“It is because they don’t want liberal Jews to hear the other [Romney] side,” was Bergstein’s explanation, “They panicked, they’re frightened, and they have reason to be.”
Tryntz, the JCC manager, believes he was completely justified in forbidding the recording devices. He felt the debate group – all four of them – acted “nefariously,” by failing to inform him of the plans to record the event. When asked whether, according to Bergstein’s account of the evening, “the day before, a JCC official carefully planned where the best locations for the cameras would be,” Tryntz said, “absolutely not, that’s a lie.”
One witness to the event who asked not to be identified shared with The Jewish Press her view that the JCC probably was worried about what she called “Bergstein and Trento’s reputation for disruptive behavior,” and possibly someone high up “did not want to have the JCC used in a propaganda film for the pro-Romney team.” That witness agreed, however, that the audience members were far more disruptive and rude than were any of the debate participants.
And that was the other aspect of Wednesday’s debate about which the participants disagreed: which side’s audience supporters were more disrespectful. In Bergstein’s words, the pro-Obama audience members were “raucous, rude, disrespectful, [a] well-trained squad [which] heckled, [and] jeered.” The pro-Obama debater Rabbi Barry Silver used many of the same words to describe the audience members who disagreed with him. Silver told The Jewish Press, “I was not able to even complete a sentence without jeering, booing and shouting from those who disagree with what I said. They were especially hostile to any mention of global warming.”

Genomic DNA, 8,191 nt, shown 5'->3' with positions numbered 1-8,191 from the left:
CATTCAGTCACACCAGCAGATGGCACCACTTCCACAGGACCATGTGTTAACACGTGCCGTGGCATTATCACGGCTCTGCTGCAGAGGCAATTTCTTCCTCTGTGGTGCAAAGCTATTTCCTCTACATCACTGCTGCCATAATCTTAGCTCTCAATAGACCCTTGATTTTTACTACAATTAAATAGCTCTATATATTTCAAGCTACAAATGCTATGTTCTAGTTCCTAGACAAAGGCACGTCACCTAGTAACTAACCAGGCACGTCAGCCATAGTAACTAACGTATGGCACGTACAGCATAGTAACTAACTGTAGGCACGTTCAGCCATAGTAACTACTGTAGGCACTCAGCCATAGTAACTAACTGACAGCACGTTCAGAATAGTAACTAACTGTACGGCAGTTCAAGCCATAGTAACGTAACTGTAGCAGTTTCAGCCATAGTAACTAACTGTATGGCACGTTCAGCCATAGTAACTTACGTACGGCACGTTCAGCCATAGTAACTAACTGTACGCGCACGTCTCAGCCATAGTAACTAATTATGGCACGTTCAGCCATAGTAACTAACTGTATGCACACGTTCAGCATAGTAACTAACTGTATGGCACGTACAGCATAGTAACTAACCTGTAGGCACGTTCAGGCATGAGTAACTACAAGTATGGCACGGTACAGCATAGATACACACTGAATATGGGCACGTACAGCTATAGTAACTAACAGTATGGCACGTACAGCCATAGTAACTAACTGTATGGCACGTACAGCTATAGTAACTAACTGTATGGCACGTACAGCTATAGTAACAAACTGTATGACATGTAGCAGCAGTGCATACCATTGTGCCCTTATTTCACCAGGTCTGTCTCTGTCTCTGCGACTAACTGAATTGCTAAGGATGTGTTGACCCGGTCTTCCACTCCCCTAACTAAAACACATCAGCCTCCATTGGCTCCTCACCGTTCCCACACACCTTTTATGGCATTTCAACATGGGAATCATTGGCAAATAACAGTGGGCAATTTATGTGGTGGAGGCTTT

Trento described a group of about fifty women who entered the room together as soon as the doors opened. These were all older women who were holding uniform, professional looking 11″ x 18″ signs that read, “Women will remember in November” and had the Obama logo. He said these women kept yelling out, “he’s lying,” “you don’t know what you are talking about.”
The JCC manager disagreed with the debaters on this point, also. According to Tryntz, both sides were uncivil and equally rude to each other. He described the scene as “ugly,” and “nasty.” Tryntz was joined by his 13-year old son at the event, and he was at a loss to explain, when his son asked, “why is everyone yelling?”
There was one high note for the evening. At one point, when the pro-Romney Trento talked about the need to eliminate the Iranian regime, Rabbi Barry Silver stepped out of role and, acting on his own beliefs, embraced Trento, saying “I’m with you, brother.” The debate moderator, Jannique Stewart, said, “great! We’ve achieved world peace!” It was short-lived.
About the Author: Lori Lowenthal Marcus is the US correspondent for The Jewish Press. She is a recovered lawyer who previously practiced First Amendment law and taught in Philadelphia-area graduate and law schools.